Advance Notice: Briefs

On this day in 1930: Charles Roxborough becomes Michigan’s first Black state senator

By: - November 4, 2021 6:00 am

Laina G. Stebbins graphic

On Nov. 4, 1930, Charles Roxborough of Detroit was elected to the Michigan Senate. The Republican became the first African American to serve in the state Legislature’s upper chamber.

His father, also named Charles, moved his family to Detroit in 1899 from New Orleans, La. where he had been active in GOP politics. 

Charles Roxborough | Detroit Public Library photo

Detroit’s Black population numbered at 4,111 in 1900 was only 1.4% of the city’s overall population. It skyrocketed to 120,000 by 1930. 

As a 6-foot-tall young adult, Roxborough the younger was a star basketball player at Eastern High School in 1905, and a scholar at the University of Detroit Law School graduating on June 18, 1914. As a young man, he worked as a personal messenger for Gov. Chase S. Osborn. 

Fluent in French, Spanish and Polish, Roxborough served clients, both Black and white, in Detroit’s lower east side community where European immigrants were the area’s largest set of residents. 

The North End resident wielded two unsuccessful campaigns for a U.S. House of Representatives seat during the 1930s, served on the city of Detroit Planning Commission and was elected president of the body in 1938. He co-founded the Gamma Lambda Chapter of Alpha Phi Alpha fraternity. 

Roxborough was not afraid to challenge his political party if he thought that it was wrong. In fact, in 1948 he blasted GOP leaders for ignoring Blacks. In 1948, he threatened to bolt from the Michigan Republican Party because of its track record on civil rights and equal opportunity issues:

In a letter to Emmett J. Scott of the Republican National Committee, Roxborough declared that 90% of the Negroes of Michigan would vote Democratic because “nothing has been done in Michigan by our Republican Governor or the Republicans locally, to keep the Negro vote in the Republican column,” he wrote. “In all my years of politics I have never seen such a situation as exists today — white Republicans attempting to run Negro Republicans out of the Party and treating other like they do in the State of Mississippi.”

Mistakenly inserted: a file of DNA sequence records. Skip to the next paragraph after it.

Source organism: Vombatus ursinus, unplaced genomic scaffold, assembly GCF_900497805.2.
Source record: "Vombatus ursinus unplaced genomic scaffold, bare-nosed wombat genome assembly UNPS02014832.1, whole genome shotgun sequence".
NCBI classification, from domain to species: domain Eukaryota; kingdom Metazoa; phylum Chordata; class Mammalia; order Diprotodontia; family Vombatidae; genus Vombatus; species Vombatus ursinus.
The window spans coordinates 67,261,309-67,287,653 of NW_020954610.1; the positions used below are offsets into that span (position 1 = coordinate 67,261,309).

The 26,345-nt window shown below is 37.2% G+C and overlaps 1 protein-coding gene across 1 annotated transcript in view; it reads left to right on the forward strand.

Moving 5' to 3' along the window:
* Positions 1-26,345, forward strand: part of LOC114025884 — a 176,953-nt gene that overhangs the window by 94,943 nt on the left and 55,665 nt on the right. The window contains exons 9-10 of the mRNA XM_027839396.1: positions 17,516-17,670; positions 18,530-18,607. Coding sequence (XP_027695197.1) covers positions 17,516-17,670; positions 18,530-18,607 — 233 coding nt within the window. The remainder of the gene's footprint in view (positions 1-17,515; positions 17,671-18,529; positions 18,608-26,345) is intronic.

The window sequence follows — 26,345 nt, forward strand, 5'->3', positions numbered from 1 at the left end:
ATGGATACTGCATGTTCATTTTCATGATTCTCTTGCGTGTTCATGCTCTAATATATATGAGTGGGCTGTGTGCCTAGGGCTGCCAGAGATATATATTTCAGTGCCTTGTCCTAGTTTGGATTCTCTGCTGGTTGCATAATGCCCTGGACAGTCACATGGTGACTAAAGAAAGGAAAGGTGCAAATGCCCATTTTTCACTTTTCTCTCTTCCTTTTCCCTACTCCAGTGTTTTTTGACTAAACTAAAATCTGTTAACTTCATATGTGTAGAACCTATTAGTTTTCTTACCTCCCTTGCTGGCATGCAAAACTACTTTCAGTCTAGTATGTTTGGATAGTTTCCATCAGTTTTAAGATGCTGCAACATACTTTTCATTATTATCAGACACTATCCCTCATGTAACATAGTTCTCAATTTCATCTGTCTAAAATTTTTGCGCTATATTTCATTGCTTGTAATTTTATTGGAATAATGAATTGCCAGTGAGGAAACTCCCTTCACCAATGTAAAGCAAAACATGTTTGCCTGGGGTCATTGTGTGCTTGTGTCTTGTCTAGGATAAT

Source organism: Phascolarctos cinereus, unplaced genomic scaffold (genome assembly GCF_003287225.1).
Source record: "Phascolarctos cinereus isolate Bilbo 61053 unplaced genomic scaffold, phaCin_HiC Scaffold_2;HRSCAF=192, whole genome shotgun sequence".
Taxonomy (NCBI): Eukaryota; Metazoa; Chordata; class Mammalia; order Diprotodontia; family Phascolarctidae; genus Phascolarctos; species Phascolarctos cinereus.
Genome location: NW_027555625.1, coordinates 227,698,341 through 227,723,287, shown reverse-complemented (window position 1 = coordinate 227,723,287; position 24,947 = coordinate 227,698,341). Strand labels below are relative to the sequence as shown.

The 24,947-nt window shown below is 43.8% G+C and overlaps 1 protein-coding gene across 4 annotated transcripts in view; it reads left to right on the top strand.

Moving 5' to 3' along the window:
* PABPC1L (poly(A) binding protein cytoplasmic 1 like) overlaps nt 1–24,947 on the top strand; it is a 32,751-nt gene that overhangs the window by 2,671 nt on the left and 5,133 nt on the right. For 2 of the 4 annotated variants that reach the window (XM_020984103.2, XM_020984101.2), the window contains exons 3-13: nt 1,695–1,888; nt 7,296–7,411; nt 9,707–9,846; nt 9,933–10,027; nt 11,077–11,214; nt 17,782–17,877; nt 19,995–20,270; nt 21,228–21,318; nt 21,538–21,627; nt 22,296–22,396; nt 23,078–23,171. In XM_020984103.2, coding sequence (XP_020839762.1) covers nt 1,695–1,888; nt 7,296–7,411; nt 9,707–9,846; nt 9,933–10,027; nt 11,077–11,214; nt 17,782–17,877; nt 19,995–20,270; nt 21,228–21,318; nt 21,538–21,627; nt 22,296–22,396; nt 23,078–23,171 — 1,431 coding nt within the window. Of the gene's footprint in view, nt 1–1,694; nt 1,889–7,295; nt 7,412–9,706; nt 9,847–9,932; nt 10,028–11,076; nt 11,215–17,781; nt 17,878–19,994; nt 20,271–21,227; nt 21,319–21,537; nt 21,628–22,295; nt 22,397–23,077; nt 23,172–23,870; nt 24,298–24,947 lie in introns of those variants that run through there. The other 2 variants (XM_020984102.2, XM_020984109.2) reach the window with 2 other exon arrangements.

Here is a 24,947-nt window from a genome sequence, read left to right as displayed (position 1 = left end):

One of his children, playwright Elsie Roxborough, died of a drug overdose in New York City under unclear circumstances in 1949. Her death certificate identified her as white and was under the name Mona Manet. Some suggest that the racially discriminatory environment in America caused Elsie to pass for white. She was the first African American to reside in a University of Michigan dormitory. 

Charles Roxborough went into semi-retirement with his wife, Hazel, on their farm near Milford. He died on Oct. 8, 1963, at 75. 

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Ken Coleman
Ken Coleman

Ken Coleman covers Southeast Michigan, economic justice and civil rights. He is a former Michigan Chronicle senior editor and served as the American Black Journal segment host on Detroit Public Television. He has written and published four books on black life in Detroit, including Soul on Air: Blacks Who Helped to Define Radio in Detroit and Forever Young: A Coleman Reader. His work has been cited by the Detroit News, Detroit Free Press, History Channel and CNN. Additionally, he was an essayist for the award-winning book, Detroit 1967: Origins, Impacts, Legacies. Ken has served as a spokesperson for the Michigan Democratic Party, Detroit Public Schools, U.S. Sen. Gary Peters and U.S. Rep. Brenda Lawrence. Previously to joining the Advance, he worked for the Detroit Federation of Teachers as a communications specialist. He is a Historical Society of Michigan trustee and a Big Brothers Big Sisters of Metropolitan Detroit advisory board member.